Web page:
Feature Articles

December Issue 2001

New Book Published on Tryon, NC, Artists 1892-1942

The first published history of the Tryon, NC, artists' colony before World War II, entitled, Tryon Artists 1892-1942 , is now available. Written as a result of the 2001 exhibition Tryon Artists 1892-1942: The First Fifty Years, presented by the Upstairs Gallery in Tryon, the book profiles painters, sculptors, illustrators, and art photographers associated with the mountain colony, which was then NC's most vital visual arts community. Designed by Carolie DuBose Bartol and authored by Michael McCue, it has illustrated biographies of 40 individuals with 37 artist portraits, 60 black and white and 78 color illustrations.

Some of the forty artists are relatively familiar names in American art history, such as Elliott Daingerfield, Lawrence Mazzanovich, Josephine Sibley Couper, Lorado Taft, and Augustus Vincent Tack. Others such as Amelia Watson, Homer Ellertson, Gabrielle Clements, and Joseph Birren, are less well known but are becoming increasingly appreciated in recent years. For many, the book provides the first published biographical material - among them the sculptor Harold Perry Erskine, landscape painters Diana Nash and Louis Rowell, and portrait painters William Steene and George B. Shepherd.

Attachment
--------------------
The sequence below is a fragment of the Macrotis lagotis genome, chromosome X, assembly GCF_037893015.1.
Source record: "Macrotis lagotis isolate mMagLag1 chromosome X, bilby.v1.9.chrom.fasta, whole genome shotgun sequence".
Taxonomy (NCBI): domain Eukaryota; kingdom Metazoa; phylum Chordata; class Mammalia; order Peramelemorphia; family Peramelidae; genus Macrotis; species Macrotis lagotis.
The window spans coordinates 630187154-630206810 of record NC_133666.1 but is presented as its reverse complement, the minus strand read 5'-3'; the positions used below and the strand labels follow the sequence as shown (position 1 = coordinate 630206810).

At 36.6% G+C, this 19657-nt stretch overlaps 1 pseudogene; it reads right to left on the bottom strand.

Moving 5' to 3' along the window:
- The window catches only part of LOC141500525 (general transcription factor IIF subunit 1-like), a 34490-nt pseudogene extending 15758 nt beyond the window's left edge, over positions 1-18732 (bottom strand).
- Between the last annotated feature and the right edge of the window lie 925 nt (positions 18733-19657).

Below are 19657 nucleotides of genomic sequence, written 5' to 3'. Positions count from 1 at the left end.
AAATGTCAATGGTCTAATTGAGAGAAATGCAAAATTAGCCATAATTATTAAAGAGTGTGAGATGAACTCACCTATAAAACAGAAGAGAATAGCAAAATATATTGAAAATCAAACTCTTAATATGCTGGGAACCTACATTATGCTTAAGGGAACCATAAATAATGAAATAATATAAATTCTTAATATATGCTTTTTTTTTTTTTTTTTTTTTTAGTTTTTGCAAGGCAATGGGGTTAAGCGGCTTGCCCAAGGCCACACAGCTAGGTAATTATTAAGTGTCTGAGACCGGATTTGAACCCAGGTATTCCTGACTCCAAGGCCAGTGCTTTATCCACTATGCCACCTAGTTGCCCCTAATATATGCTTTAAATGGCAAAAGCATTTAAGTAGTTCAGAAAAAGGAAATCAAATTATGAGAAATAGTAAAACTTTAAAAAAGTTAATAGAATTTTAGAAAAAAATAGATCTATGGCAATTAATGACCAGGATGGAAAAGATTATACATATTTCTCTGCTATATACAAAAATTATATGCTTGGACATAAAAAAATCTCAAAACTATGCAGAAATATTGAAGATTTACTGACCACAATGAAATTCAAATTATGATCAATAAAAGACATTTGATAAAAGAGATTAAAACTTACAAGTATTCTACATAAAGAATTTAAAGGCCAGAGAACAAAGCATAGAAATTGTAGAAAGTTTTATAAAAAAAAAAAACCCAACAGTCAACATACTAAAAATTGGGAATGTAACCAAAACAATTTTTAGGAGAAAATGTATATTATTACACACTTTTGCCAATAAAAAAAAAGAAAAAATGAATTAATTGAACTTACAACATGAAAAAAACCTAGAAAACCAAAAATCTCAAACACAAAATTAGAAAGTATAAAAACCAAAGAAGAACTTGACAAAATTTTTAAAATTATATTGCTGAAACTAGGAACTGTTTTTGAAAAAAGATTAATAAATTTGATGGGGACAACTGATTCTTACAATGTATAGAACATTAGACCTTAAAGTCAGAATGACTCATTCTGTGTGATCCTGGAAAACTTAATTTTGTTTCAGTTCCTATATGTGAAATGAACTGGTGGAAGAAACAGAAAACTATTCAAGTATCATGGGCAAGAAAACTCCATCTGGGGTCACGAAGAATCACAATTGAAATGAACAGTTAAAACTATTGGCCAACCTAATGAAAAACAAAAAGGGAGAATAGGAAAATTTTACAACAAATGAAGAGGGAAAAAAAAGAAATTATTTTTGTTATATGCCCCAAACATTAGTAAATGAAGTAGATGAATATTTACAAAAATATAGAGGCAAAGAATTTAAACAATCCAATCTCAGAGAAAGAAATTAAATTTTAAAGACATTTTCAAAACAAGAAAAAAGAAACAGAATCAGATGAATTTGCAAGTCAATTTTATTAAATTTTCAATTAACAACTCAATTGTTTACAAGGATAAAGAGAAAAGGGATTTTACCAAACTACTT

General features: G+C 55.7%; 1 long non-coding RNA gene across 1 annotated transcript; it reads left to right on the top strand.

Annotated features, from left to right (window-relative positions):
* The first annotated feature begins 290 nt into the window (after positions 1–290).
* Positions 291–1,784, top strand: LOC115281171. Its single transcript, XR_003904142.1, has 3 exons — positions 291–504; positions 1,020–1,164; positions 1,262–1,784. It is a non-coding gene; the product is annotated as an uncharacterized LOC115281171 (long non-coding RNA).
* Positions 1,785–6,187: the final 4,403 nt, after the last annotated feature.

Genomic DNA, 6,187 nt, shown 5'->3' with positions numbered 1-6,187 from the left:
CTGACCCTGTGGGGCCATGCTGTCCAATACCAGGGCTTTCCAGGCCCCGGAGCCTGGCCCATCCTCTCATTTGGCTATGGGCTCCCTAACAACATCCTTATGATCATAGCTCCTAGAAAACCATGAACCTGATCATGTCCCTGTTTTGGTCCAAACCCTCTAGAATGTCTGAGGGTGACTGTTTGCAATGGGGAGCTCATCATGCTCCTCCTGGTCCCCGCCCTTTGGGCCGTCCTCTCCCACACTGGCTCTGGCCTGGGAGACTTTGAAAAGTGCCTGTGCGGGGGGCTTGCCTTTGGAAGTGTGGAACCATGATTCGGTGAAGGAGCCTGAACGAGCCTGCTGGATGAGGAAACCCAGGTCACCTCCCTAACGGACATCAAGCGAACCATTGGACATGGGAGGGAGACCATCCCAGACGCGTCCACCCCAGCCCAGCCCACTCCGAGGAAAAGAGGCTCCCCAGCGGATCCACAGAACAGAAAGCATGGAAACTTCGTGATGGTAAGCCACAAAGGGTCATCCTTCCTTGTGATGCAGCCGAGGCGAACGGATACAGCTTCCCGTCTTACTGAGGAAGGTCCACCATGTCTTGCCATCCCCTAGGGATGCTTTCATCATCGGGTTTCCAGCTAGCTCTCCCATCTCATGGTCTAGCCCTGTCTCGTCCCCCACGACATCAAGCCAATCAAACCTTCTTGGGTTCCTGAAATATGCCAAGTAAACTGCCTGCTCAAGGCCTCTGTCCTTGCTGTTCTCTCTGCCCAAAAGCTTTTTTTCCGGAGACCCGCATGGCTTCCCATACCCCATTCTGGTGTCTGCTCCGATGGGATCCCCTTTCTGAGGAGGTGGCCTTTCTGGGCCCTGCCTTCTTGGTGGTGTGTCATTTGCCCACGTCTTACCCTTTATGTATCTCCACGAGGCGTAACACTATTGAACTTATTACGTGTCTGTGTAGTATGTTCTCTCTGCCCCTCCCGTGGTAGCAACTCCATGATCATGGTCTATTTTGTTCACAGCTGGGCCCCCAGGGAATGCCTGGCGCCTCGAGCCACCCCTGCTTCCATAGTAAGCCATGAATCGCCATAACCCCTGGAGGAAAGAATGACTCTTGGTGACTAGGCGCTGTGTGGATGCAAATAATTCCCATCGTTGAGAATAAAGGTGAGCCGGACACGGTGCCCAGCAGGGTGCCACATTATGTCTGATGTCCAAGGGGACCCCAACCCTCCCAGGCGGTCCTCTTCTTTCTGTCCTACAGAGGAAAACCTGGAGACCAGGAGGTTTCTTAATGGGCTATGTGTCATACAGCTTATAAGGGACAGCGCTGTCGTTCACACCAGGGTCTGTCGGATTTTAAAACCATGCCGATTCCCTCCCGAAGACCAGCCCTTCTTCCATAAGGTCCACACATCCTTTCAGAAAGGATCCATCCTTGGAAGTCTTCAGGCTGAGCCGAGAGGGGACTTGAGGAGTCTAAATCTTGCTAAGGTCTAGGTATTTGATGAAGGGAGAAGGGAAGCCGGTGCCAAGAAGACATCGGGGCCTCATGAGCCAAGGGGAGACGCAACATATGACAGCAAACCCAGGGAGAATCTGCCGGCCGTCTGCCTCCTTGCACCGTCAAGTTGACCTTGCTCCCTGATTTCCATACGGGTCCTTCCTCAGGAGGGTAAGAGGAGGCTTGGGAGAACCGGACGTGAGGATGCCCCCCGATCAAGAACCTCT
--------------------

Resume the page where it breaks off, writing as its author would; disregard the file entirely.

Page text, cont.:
Edward Waldo Emerson, son of writer Ralph Waldo Emerson, was an artist, art teacher, and a winter resident of Tryon for many years who attracted a number of prominent cultural figures from New England. Gertrude Spurr Cutts was a painter from Canada. Madeline Yale Wynne was a noted metalworker and jewelry designer, and an important link between Tryon and the Chicago art scene as well as the important Arts and Crafts colony at Deerfield, Massachusetts. Margaret Morley, who grew up in Brooklyn, was the first "art" photographer to document, in the 1890s, native people of the Southern Highlands. Amelia Van Buren, who moved to the Tryon colony circa 1901, was in the circle of famous artist Thomas Eakins in Philadelphia. Artists like Lois Wilcox and Fred Reich grew up in the Tryon colony and later made their careers in the major metropolises. The book portrays a fluid visual arts community that was remarkably cosmopolitan and came from eclectic backgrounds.

While the village has always been known as a magnet for writers, intellectuals and artists, McCue's introductory essay suggests why Tryon has not been previously recognized in the scholarly literature. He describes the origins of the colony, how it developed and changed over half a century, and portrays its role vis-a-vis North Carolina and the South as well as the nation's art history. An appendix lists 30 more visual artists who lived, worked, or sojourned in Tryon before World War II.

Tryon Artists 1892-1942 is available from Condar Press in a limited, numbered edition of 500 octavo copies. Further info can be found at their web site (http://www.condar.com/press) or by writing PO Box 250, Columbus, NC 28722.

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